swimmers' diet

Updated June 2021

All athletes need fuel to power them through their sport. Competitive swimmers are no exception. A swimmer’s diet is critically important for their athletic performance.

While most of us will never experience the thrill of competing on a world stage, we can still benefit from the same sound nutritional advice the pros follow throughout training and before a big meet.

Jeff Lucchino, MS, RDN, CSSD, director, UPMC Sports Nutrition, talks five nutrition tips for swimmers and non-swimmers alike.

1. Keep Your Plan Carb-Friendly

Carbohydrates are an important part of any athlete’s training. Carbohydrates are the primary fuel source for moderate to high intense activity. They assist with muscle repair, muscle preparation, and performance.

According to the Collegiate and Professional Sports Dietitians Association (CPSDA), when you are training at a competitive level/in-season, carbohydrates should make up 50% or more calories in your diet. For example, the average 160-pound swimmer needs around 6 g/kg (160-lb swimmer = 72.7 kg), which equals out to 436 grams of carbohydrates each day.

“But not all carbs are the same,” Jeff says. “You’ll want to consume simple/refined carbohydrates — such as sports drinks, sports gels, fruit, and pretzels — before, during, and immediately after a workout. The purpose of promoting these types of carbohydrate sources is to quickly fuel and refuel the muscles.”

Outside of training, a swimmer should focus on complex carbs such as whole grains, beans, lentils, rice, and vegetables due to their slower digesting nature, high fiber content, and ability to regulate blood sugar and cortisol levels.

It’s important to note that both types of carbohydrates assist with carbohydrate replacement, but the timing of each is invaluable for optimal athletic performance.

2. Pick Quality Proteins

Protein is an essential macronutrient for any athlete, but especially a swimmer. Swimmers need consistent doses of protein throughout the day. A high-quality protein source post-training is highly recommended for recovery as well as assisting in muscle protein synthesis. Throughout the day, a swimmer should consume moderate doses (10-30 g) of protein at snacks and meals.

“My daily recommendation for swimmers is 1.6 g/kg of protein per day. In the case of the 160-lb athlete referenced above, that would equal out to 116 grams of protein per day,” Jeff says. “Bottom line, choose nutrient-dense sources of protein like eggs, milk, chicken, pork, nuts, fish, beef, and soy.”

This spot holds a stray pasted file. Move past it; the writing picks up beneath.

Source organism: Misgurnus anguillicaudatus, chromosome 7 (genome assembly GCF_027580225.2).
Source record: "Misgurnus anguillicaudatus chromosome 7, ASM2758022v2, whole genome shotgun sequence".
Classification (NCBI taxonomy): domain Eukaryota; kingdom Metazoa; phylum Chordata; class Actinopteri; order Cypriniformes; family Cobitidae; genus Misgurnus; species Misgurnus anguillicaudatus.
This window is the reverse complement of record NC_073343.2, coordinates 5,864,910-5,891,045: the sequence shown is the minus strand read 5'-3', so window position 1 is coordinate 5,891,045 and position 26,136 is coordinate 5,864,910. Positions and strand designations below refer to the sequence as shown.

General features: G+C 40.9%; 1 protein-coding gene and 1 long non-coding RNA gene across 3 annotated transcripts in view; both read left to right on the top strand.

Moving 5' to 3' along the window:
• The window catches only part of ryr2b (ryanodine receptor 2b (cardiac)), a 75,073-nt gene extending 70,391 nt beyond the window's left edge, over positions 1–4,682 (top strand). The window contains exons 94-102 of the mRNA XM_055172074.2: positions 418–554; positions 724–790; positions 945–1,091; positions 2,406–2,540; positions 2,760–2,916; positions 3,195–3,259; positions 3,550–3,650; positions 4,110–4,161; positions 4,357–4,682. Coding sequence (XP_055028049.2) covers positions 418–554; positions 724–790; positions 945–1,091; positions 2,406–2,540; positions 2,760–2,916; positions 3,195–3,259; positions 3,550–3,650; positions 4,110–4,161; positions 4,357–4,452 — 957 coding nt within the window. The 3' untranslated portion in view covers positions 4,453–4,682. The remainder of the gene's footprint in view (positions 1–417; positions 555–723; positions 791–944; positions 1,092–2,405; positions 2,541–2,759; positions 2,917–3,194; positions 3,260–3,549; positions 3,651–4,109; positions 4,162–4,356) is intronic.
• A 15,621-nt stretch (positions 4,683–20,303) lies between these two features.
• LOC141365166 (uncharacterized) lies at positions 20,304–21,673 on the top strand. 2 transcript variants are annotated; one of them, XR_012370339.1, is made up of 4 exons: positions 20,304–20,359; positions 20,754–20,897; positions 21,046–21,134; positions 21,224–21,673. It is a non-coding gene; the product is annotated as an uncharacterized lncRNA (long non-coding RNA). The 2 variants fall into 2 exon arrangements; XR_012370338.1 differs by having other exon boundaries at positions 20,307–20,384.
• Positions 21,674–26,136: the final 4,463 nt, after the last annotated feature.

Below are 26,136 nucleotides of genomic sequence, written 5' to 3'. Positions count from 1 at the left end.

3. Promote Recovery

Immediately following a workout, you can replenish your body and prime yourself for recovery by promoting a recovery snack with a ratio of 3 to 4 grams of carbs for every 1 gram of protein. Replenish within 30 minutes of workout/training completion.

“One of the snacks I highly recommend that falls into the carb-protein ratio above is chocolate milk,” Jeff says. Chocolate milk checks all the boxes that an athlete should have for their post workout nutrition, including:

  • Fluid
  • Carbs
  • Protein

Chocolate milk is also a quality source of Vitamin D.

“Vitamin D is very hard to get through the diet due to the limited food sources that contain Vitamin D. The main source of Vitamin D is the sun. In the case of the average swimmer, most of their day is spent in an indoor pool with limited sun exposure. This is why an athlete should take full advantage of any chance to add Vitamin D to their diet!”

4. Plan Combo Snacks Every Day

Snacking should always be a part of a swimmer’s daily plan. “I recommend swimmers plan for combo snacking that includes carb/produce and protein,” says Jeff. “The reason for the combo is that swimmers need ample carbohydrates (shown above with the daily recommendation), as well as high-quality protein doses throughout the day.” Here are three easy, packable snack ideas that meet the above criteria:

  • Apple + Peanut Butter
  • Greek Yogurt + Granola
  • Beef Jerky + Pear

5. Wet Your Whistle

Ironically, as you swim in water, your body requires more of it. In fact, dehydration can sap your performance. Don’t just stick with water; also include sports drinks during high-volume (1 hour +) training to replace the electrolytes and carbohydrates. Water is a great source of hydration throughout the day, but when it comes to performance, you need a performance drink.

Consuming a diet high in fruits and vegetables that naturally contain a high water percentage will also assist in daily hydration practices.

Swimmers’ Diet and Nutrition at UPMC Sports Medicine

Jeff Lucchino, MS, RDN, CSSD, is a registered dietitian nutritionist and board-certified specialist in sports dietetics. He specializes in sports dietetics, weight management, and disease prevention.

Jeff is the director of sports nutrition at UPMC Sports Medicine. In this role, Jeff supports all areas of Sports Medicine, including concussion, joint replacement, and impact injuries. He also supports several Division I athletic programs – including Robert Morris University, Duquesne University, and Saint Francis University – and is the sports dietitian consultant for the Pittsburgh Ballet Company.

To make an appointment or learn more about our nutrition services, please call 724-720-3081 or email SportsNutrition@upmc.edu.